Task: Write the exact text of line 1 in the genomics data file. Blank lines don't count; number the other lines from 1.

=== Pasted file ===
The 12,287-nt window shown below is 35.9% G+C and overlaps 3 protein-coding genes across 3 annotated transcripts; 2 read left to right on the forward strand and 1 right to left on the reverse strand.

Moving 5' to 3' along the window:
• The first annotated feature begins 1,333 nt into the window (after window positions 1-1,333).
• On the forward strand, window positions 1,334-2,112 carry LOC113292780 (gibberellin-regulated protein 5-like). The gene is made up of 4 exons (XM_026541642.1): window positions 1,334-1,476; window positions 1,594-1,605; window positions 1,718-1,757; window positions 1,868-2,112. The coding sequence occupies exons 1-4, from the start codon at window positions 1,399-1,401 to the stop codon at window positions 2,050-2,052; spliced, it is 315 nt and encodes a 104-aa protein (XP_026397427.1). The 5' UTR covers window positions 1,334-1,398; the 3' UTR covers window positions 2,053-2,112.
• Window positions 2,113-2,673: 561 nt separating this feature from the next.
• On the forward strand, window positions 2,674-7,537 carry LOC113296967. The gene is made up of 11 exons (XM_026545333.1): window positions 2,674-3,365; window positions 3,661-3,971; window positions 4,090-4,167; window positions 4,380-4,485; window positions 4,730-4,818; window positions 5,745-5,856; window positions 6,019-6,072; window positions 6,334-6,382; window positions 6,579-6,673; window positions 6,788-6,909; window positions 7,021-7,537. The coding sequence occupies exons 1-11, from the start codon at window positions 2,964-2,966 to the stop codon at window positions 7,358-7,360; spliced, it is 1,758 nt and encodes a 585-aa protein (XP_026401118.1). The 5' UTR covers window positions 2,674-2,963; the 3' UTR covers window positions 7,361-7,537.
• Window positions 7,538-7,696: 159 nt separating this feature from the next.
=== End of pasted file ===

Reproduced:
The 12,287-nt window shown below is 35.9% G+C and overlaps 3 protein-coding genes across 3 annotated transcripts; 2 read left to right on the forward strand and 1 right to left on the reverse strand.